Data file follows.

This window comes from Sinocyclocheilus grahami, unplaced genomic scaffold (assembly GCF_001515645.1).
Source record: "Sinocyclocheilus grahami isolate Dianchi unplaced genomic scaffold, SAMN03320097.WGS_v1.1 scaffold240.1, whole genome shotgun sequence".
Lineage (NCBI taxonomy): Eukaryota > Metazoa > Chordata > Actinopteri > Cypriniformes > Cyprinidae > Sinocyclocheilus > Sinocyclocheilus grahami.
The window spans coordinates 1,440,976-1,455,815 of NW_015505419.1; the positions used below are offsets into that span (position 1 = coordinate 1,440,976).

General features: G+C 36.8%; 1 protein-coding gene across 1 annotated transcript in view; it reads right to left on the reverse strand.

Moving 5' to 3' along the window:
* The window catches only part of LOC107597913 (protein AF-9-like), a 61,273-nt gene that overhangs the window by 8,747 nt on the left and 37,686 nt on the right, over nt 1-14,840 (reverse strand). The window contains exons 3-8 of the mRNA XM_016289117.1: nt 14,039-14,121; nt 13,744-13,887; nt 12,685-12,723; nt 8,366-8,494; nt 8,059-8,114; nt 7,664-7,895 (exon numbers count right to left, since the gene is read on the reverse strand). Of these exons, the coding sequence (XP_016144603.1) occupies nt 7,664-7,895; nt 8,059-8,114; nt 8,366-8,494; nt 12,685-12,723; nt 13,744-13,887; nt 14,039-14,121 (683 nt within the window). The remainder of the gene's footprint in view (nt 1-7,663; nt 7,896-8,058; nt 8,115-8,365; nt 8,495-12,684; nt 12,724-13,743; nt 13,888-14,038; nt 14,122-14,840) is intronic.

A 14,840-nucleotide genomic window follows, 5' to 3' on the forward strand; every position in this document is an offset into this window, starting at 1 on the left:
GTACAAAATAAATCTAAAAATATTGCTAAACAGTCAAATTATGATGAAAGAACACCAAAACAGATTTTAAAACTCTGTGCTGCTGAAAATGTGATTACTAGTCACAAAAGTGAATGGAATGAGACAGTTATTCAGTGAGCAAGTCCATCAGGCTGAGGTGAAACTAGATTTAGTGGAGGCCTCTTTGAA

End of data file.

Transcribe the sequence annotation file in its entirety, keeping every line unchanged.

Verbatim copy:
This window comes from Sinocyclocheilus grahami, unplaced genomic scaffold (assembly GCF_001515645.1).
Source record: "Sinocyclocheilus grahami isolate Dianchi unplaced genomic scaffold, SAMN03320097.WGS_v1.1 scaffold240.1, whole genome shotgun sequence".
Lineage (NCBI taxonomy): Eukaryota > Metazoa > Chordata > Actinopteri > Cypriniformes > Cyprinidae > Sinocyclocheilus > Sinocyclocheilus grahami.
The window spans coordinates 1,440,976-1,455,815 of NW_015505419.1; the positions used below are offsets into that span (position 1 = coordinate 1,440,976).

General features: G+C 36.8%; 1 protein-coding gene across 1 annotated transcript in view; it reads right to left on the reverse strand.

Moving 5' to 3' along the window:
* The window catches only part of LOC107597913 (protein AF-9-like), a 61,273-nt gene that overhangs the window by 8,747 nt on the left and 37,686 nt on the right, over nt 1-14,840 (reverse strand). The window contains exons 3-8 of the mRNA XM_016289117.1: nt 14,039-14,121; nt 13,744-13,887; nt 12,685-12,723; nt 8,366-8,494; nt 8,059-8,114; nt 7,664-7,895 (exon numbers count right to left, since the gene is read on the reverse strand). Of these exons, the coding sequence (XP_016144603.1) occupies nt 7,664-7,895; nt 8,059-8,114; nt 8,366-8,494; nt 12,685-12,723; nt 13,744-13,887; nt 14,039-14,121 (683 nt within the window). The remainder of the gene's footprint in view (nt 1-7,663; nt 7,896-8,058; nt 8,115-8,365; nt 8,495-12,684; nt 12,724-13,743; nt 13,888-14,038; nt 14,122-14,840) is intronic.

A 14,840-nucleotide genomic window follows, 5' to 3' on the forward strand; every position in this document is an offset into this window, starting at 1 on the left:
GTACAAAATAAATCTAAAAATATTGCTAAACAGTCAAATTATGATGAAAGAACACCAAAACAGATTTTAAAACTCTGTGCTGCTGAAAATGTGATTACTAGTCACAAAAGTGAATGGAATGAGACAGTTATTCAGTGAGCAAGTCCATCAGGCTGAGGTGAAACTAGATTTAGTGGAGGCCTCTTTGAA